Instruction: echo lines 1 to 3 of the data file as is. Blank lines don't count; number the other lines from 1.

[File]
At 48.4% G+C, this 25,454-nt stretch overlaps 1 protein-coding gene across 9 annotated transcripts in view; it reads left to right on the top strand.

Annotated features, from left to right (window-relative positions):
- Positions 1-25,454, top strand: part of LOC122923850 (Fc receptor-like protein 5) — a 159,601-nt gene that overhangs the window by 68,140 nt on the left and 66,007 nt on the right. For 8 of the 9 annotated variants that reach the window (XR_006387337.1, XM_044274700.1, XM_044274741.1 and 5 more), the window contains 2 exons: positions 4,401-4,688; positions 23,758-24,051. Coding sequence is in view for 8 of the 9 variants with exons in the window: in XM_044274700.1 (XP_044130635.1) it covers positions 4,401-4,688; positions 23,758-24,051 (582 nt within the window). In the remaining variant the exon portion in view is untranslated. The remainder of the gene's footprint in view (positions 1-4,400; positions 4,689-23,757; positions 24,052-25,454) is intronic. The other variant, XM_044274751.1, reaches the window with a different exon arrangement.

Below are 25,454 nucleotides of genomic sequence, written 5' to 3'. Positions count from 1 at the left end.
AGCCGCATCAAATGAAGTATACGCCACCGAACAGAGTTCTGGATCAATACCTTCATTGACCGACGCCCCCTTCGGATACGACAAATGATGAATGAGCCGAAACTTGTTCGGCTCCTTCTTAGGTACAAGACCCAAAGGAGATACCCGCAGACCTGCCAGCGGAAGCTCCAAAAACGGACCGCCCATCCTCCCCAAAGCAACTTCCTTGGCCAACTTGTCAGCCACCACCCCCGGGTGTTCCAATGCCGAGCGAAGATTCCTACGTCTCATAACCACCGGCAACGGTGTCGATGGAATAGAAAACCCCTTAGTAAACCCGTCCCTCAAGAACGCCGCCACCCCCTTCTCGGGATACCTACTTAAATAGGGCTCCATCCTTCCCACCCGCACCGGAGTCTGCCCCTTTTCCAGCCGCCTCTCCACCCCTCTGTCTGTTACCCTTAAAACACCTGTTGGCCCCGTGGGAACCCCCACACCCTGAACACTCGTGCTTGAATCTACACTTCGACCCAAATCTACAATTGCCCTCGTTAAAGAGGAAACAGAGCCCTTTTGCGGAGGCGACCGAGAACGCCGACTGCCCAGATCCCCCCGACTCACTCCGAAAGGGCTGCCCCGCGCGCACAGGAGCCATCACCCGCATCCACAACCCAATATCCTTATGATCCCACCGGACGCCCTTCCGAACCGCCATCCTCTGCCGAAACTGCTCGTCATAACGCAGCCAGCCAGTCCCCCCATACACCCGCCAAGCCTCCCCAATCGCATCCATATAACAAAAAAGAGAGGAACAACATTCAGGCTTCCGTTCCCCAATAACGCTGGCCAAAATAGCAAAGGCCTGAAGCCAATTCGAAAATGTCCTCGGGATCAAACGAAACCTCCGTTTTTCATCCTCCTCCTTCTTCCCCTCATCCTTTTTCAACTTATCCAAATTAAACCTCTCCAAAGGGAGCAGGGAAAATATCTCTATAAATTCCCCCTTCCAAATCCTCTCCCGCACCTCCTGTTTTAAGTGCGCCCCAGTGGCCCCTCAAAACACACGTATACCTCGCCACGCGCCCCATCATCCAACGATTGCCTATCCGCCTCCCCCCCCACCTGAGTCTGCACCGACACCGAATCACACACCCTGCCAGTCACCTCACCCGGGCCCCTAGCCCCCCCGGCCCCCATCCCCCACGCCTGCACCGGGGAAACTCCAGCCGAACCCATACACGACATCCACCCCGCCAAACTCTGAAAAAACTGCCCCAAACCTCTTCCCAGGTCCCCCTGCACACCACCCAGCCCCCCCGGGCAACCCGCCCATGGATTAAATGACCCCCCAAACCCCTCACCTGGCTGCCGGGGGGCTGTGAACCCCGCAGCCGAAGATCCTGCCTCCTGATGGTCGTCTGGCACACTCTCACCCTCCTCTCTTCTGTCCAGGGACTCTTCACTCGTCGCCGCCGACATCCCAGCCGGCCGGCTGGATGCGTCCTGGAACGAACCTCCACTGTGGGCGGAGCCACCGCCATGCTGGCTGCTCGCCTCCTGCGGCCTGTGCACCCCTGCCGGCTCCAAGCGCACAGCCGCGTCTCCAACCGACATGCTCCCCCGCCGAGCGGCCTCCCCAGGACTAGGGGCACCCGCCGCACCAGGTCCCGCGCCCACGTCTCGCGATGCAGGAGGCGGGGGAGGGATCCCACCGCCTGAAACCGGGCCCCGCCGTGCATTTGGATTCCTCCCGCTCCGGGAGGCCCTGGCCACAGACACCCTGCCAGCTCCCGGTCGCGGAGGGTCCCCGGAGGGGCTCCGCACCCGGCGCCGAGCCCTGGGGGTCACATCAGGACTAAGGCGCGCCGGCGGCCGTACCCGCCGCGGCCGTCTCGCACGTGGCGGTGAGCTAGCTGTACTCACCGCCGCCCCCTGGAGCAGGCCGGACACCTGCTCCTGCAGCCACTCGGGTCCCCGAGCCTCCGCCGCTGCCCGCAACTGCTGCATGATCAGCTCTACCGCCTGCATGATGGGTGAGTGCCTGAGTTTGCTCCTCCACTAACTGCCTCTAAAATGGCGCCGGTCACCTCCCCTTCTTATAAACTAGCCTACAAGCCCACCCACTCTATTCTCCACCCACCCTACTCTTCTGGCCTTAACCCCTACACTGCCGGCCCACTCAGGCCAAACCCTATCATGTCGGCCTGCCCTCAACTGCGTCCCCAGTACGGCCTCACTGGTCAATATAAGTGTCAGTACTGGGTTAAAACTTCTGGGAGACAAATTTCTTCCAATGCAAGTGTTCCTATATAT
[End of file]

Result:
At 48.4% G+C, this 25,454-nt stretch overlaps 1 protein-coding gene across 9 annotated transcripts in view; it reads left to right on the top strand.

Annotated features, from left to right (window-relative positions):
- Positions 1-25,454, top strand: part of LOC122923850 (Fc receptor-like protein 5) — a 159,601-nt gene that overhangs the window by 68,140 nt on the left and 66,007 nt on the right. For 8 of the 9 annotated variants that reach the window (XR_006387337.1, XM_044274700.1, XM_044274741.1 and 5 more), the window contains 2 exons: positions 4,401-4,688; positions 23,758-24,051. Coding sequence is in view for 8 of the 9 variants with exons in the window: in XM_044274700.1 (XP_044130635.1) it covers positions 4,401-4,688; positions 23,758-24,051 (582 nt within the window). In the remaining variant the exon portion in view is untranslated. The remainder of the gene's footprint in view (positions 1-4,400; positions 4,689-23,757; positions 24,052-25,454) is intronic. The other variant, XM_044274751.1, reaches the window with a different exon arrangement.